As Reagan said at the 1992 GOP convention: “You cannot strengthen the weak by weakening the strong. You cannot help the wage-earner by pulling down the wage-payer. You cannot help the poor by destroying the rich. You cannot help men permanently by doing for them what they could and should do for themselves.”

Reagan incorrectly attributed these words to Abraham Lincoln. But the words themselves are correct.

It Goes On Forever

So, yes, please. Go vote for Romney. Yes, please Providence, let Romney win. But know this: A Romney victory — while an obvious victory for the country — will be no permanent victory. And a Romney defeat will be no permanent defeat. The politics of envy can never be truly conquered because envy is a sin, and a sin that can never be eradicated, only held at bay. It is a progressive tendency to believe that the government or an election can straighten the crooked timber of humanity. This is an eternal struggle with endless battles to be fought because there will always be people who want the government to impose cosmic justice, to fill the holes in their souls, to love them. Government can’t be God. Heck, it can’t even be Baal. But that won’t permanently stop people from making that mistake.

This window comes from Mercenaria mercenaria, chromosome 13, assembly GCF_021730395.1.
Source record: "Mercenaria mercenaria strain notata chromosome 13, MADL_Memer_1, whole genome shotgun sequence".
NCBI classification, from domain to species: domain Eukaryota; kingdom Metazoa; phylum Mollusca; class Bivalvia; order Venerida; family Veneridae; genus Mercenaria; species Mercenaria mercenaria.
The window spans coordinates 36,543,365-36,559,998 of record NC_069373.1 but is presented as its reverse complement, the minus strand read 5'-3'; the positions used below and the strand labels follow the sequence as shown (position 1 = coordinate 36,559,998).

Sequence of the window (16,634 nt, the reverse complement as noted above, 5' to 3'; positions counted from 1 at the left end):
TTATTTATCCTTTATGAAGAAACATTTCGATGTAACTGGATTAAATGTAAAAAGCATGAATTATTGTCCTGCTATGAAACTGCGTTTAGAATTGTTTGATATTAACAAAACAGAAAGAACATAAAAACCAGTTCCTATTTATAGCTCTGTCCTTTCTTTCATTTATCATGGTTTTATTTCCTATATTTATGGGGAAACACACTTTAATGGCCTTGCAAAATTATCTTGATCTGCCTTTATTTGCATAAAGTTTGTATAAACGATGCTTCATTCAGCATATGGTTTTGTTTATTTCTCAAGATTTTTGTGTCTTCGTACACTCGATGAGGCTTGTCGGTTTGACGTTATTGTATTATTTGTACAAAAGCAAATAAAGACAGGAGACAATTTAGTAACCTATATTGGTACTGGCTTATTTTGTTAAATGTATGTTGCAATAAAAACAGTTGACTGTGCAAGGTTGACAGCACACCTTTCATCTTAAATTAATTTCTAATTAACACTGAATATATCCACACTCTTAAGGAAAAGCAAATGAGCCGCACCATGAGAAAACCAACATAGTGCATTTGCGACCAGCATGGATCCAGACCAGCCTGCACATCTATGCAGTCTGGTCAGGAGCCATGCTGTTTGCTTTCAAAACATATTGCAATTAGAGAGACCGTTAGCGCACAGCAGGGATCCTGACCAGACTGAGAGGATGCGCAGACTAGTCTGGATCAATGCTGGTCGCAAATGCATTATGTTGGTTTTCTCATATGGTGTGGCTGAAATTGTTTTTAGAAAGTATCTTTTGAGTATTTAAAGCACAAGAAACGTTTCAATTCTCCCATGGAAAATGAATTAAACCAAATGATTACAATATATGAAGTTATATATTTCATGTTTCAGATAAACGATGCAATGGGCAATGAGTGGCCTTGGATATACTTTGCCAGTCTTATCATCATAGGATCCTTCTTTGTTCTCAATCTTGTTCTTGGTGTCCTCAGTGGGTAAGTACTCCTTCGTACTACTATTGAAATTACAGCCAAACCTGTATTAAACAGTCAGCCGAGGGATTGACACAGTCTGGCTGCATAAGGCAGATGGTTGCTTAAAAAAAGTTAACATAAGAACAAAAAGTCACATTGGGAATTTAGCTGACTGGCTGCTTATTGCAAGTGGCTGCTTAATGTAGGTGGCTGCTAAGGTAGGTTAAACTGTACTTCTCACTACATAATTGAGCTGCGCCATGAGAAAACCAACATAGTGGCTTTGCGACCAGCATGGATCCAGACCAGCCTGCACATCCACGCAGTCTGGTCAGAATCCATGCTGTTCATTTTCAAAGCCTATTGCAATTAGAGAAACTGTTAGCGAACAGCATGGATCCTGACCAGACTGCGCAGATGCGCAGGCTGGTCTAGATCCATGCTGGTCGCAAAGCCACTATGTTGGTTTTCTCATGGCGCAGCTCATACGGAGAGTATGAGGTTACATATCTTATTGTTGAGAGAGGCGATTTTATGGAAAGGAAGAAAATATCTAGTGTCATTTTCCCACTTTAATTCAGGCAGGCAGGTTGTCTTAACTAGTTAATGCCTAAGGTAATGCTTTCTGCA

The progressive fallacy that with the right expertise, the right data, the right people with maximum power, we can make this an infinitely just society is of course a manifestation of the desire to immanentize the eschaton. But more practically, it’s a smugness. A smugness that comes from a priestly class that has endowed itself with the right and privilege to adjudicate who deserves his success and who does not. I say to hell with the smug and the politics of envy they exploit. To hell with them all.